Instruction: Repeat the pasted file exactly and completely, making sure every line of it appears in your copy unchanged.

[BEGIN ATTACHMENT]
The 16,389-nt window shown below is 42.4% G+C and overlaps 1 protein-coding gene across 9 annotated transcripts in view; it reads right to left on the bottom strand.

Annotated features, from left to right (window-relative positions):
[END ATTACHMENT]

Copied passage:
The 16,389-nt window shown below is 42.4% G+C and overlaps 1 protein-coding gene across 9 annotated transcripts in view; it reads right to left on the bottom strand.

Annotated features, from left to right (window-relative positions):